OTTAWA (Reuters) - The Canadian government swung to a budgetary deficit in November compared to the year before as revenue decreased and program expenses increased due to a new benefit for families, the Finance Department said on Friday.
Canada posted a shortfall of C$3.32 billion ($2.53 billion) in November, compared to a surplus of C$392 million in November 2015.
For the fiscal year that began in April, the government saw a deficit of C$12.66 billion, compared to a surplus of C$1.03 billion in the same time period the year before.
Revenue was down 7.2 percent in November from a year ago as income from both personal and corporate income tax declined.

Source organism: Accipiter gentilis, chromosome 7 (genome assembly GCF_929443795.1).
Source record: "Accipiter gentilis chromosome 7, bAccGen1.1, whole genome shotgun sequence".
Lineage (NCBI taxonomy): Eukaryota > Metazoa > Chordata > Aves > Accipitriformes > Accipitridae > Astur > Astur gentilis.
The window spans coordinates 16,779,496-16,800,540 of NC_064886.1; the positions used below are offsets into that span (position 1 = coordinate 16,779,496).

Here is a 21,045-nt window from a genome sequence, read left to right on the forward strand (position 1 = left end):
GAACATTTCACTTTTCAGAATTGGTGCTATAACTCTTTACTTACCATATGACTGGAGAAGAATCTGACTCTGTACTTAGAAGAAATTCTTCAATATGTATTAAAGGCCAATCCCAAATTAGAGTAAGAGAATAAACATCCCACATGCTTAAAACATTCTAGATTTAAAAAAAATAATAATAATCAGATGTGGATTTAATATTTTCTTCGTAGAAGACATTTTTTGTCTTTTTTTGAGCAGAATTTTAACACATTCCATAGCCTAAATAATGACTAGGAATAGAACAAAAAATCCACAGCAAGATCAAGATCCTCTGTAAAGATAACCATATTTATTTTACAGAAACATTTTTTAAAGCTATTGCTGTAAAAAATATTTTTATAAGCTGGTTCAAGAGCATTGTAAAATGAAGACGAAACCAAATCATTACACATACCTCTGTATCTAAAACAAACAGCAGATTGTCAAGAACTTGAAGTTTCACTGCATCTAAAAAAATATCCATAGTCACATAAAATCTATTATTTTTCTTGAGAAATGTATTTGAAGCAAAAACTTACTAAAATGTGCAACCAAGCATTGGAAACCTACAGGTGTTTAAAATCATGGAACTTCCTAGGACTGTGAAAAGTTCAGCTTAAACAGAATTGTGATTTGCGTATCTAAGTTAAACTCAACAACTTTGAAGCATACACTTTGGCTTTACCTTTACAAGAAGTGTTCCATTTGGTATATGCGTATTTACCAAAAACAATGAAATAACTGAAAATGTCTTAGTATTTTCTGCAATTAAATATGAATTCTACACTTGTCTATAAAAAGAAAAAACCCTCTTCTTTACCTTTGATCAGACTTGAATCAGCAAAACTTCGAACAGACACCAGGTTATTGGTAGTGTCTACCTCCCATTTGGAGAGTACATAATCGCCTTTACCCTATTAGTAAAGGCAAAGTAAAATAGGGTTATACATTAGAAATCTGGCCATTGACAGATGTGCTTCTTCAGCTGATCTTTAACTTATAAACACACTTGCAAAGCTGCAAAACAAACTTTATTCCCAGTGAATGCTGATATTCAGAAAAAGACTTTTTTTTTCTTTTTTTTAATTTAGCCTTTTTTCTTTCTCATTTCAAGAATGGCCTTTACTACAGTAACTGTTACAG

Program expenses, on the other hand, rose 9.3 percent, driven by a jump in children’s benefits after the Liberal government began sending out checks to families last July. Benefits to the elderly also increased, though unemployment benefits decreased.
The government, which is expected to release its latest budget in the coming months, plans to run deficits over the next few years as it spends on infrastructure to bolster the economy.
The government updated its fiscal position last November, forecasting a budget deficit of C$25.1 billion in the fiscal year 2016-17.
Reporting by Leah Schnurr, editing by David Ljunggren